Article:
Sedum
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HISPANICUM L., 1755

Synonyms :

Sedum andersonii  G.Don (s.a.)

Sedum hispanicum var. hispanicum

Sedum hispanicum var. polypetalum  Boissier (s.a.)

Sedum semiglabrum  Boissier & Huet in sched. (s.a.)

Sedum glaucum  Waldstein & Kitaibel (1805)

Sedum sexfidum  M.Bieberstein (1808)

Sedum aristatum  Tenore (1811)

Sedum hungaricum  Poiret (1816)

Sedum puberulum  DC (1828)

Sedum guettardii  Gmelin ex Koch (1837)

Sedum hispanicum var. buxbaumii  Grisebach (1843) / Sedum glaucum var. buxbaumii (Grisebach) Hayek (s.a.)

Sedum orientale  Boissier (1849)

Sedum armenum  Boissier (1856)

Sedum glaucum var. leiocarpum  Boissier (1872)

Sedum glanduloso-pubescens  Feichtinger (1873)

Sedum pseudohispanicum  Strobl (1884)

Sedum hispanicum var. eriocarpum  Sommier & Levier (1900)

Sedum hispanicum var. leiocarpum  Sommier & Levier (1900)

Sedum boissieri  Davidov (1915)

Sedum hispanicum var. minus  Praeger (1921)

Sedum hispanicum var. semiglabrum  Fröderström (1932)

Sedum longibracteatum  Fröderström (1960)

Sedum hispanicum var. planifolium  Chamberlain (1972)

Sedum antiquum  Omelczuk & Zaverucha (1978)

Sedum aytacianum J.Metzger, 1994

 

Distribution : Southern and central Europe, Balkan Peninsula, Turkey, northern Iran, Caucasus Region, Lebanon, Palaestina, naturalized in Japan.

 

 

Description (according to IHSP 2003) :

 

Simple or much-branched annual or perennial herbs, erect or ascending, sterile branches sometimes present, flowering branches 5 - 15 cm tall.

 

Leaves alternate, linear to oblong, semiterete or ± flat, 4 - 20 mm, glabrous or more rarely glandular-hairy, green or glaucous green.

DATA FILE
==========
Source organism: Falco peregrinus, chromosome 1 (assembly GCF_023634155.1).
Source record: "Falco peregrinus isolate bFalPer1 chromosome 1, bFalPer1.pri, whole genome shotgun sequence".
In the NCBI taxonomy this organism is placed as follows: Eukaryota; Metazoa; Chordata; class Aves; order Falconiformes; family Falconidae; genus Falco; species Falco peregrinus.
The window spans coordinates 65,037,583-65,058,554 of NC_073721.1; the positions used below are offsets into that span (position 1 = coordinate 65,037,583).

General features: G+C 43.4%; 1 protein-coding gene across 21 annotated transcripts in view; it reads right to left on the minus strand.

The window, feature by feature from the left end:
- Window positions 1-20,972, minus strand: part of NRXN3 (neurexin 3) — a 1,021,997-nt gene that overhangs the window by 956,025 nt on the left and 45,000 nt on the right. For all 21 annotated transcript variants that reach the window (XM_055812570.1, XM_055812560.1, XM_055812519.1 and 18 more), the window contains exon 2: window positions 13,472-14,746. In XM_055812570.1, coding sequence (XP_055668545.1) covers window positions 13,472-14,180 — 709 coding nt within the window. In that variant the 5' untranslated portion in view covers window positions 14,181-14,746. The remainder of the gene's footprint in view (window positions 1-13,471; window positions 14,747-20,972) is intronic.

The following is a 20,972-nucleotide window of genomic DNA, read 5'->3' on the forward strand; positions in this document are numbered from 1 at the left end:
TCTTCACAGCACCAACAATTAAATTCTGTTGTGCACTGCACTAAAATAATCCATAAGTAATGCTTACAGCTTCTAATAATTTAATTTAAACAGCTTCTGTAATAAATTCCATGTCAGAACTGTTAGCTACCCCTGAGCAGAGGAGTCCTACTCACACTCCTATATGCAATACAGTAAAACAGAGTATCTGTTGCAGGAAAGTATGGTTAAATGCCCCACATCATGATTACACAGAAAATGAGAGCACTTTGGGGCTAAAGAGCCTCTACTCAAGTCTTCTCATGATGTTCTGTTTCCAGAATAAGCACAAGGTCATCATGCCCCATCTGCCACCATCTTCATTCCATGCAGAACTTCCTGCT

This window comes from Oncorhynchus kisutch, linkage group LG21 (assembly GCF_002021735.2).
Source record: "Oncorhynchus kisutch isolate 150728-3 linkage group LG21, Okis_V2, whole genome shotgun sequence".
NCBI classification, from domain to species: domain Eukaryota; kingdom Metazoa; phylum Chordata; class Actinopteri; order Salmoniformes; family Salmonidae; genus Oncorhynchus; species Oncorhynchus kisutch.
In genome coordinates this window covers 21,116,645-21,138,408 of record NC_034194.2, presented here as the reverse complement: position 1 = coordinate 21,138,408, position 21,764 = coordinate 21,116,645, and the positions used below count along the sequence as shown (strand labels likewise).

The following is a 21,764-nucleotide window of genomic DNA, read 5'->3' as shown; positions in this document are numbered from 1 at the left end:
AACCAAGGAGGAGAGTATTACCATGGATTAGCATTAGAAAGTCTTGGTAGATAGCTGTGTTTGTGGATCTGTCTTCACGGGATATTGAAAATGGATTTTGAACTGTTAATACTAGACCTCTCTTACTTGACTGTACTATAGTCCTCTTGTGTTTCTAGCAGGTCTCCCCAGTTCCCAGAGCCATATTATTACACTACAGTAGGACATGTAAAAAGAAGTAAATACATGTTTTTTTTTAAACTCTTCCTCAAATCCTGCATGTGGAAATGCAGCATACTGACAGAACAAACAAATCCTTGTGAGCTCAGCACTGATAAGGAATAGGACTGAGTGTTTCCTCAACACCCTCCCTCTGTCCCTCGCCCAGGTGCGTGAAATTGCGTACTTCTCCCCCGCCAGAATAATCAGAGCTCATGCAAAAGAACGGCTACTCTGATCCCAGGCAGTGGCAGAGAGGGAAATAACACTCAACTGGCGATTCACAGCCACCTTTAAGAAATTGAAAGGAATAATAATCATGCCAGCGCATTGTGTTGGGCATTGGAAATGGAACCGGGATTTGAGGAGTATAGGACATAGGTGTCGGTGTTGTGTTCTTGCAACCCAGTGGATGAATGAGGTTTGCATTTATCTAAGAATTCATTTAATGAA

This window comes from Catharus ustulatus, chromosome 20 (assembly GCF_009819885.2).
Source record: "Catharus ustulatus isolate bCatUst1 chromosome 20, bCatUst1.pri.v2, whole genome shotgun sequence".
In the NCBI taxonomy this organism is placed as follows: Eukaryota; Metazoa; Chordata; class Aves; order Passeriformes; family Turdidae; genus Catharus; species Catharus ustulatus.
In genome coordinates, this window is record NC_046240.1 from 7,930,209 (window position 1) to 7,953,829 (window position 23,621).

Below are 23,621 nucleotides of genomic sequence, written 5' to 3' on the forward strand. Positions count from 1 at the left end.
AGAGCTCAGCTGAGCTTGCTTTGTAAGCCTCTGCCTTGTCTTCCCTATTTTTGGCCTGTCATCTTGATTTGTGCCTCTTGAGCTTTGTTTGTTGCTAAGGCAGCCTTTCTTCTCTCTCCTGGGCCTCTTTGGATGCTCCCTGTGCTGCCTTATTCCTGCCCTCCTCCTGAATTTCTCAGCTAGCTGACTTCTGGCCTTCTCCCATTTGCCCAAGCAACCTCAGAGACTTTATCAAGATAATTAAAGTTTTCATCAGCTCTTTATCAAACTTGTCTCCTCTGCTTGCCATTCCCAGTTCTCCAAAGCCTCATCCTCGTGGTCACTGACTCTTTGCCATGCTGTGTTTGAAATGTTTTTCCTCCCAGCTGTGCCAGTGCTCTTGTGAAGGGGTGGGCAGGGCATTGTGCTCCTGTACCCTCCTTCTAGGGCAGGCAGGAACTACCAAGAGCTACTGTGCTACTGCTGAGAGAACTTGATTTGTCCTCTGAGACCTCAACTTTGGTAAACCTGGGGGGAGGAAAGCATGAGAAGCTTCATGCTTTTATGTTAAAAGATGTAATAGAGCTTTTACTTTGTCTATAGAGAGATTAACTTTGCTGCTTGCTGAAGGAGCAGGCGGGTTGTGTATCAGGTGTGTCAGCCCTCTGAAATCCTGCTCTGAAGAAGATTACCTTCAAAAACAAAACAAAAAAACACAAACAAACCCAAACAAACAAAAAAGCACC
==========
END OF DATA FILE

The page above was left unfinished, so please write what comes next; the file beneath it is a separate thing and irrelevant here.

Inflorescences  lax to ± dense cymes, branches 2 - 4 with 1 - 8 flowers each, inflorescence axes glabrous or commonly glandular-pubescent towards the tip.

 

Flower  5- to 9- merous, subsessile, sepals ± 2 mm, acute, glandular-pubescent, petals white with pink mid-vein, 4 - 5 (- 7) mm, carpels glandular-pubescent or glabrous, white or pale-pink, stellate-spreading.

 

Cytology : 2n = 40

 

The variation presented by this common and wide-spread species is subtantial, and the patterns of distribution are incompletely understood.

See also  : Sedum eriocarpum and S. pentapetalum

 

Ray Stephenson writes (Sedum, Cultivated Stonecrops, 1994, p. 108) : "The Sedum hispanicum complex of plants comprises S. hispanicum, S. rubens and S. pallidum but is in great need of expert attention to sort out the many anomalies and contradictions apparent in available literature."

 

 

Plantes en culture / plants in cultivation :
Clone 1 : collectage / collected by : Guiseppe Tavormina, Parco Appia antica, Rome, Italie, alt. 20 m
Plante en mars /Plant in March - vignette / insert : Plante en janvier / Plant in January :




Plante en fleur fin avril. / Flowering plant at the end of April :





Clone 2 : collectage / collected by Nina Bjelovucic, Sucuraj, île de Hvar, Croatie, alt. 200 m sur terrain calcaire / on calcareous soil.
Plante en fleur au printemps / Flowering plant in spring :






Clone 3 : reçu de / recieved from G. Tavormina (ex O.B. Sicile) (S. hispanicum var. eriocarpum).
Plante en avril / Plant in April :




Plante en mai / Plant in May :






Plantes in situ : Croatia (photos Marko Doboš) Velički grad, Papuk mountain, Croatie alt. 452 m. Roches métamorphiques :







Sommet du / top of mont Papuk, alt. 940 m. Calcaire triasique :







 

Sedum hispanicum is widespread in Anatolia. It is also extremely variable. In the valley of Sumela and Masca plants are glabrous. Jean Metzger named them S. aytacianum.






Photos Ray Stephenson

The same in cultivation :




Photos Meinolf Stützer


Sedum hispanicum grows at the highest spots in Corfu :





Sedum hispanicum
on Lefkada :



Sedum hispanicum
on the Greek mainland near Kozani :



Photos Ray Stephenson


S. hispanicum in Bulgaria :




Photos Ray Stephenson



Photos Jens Kumke




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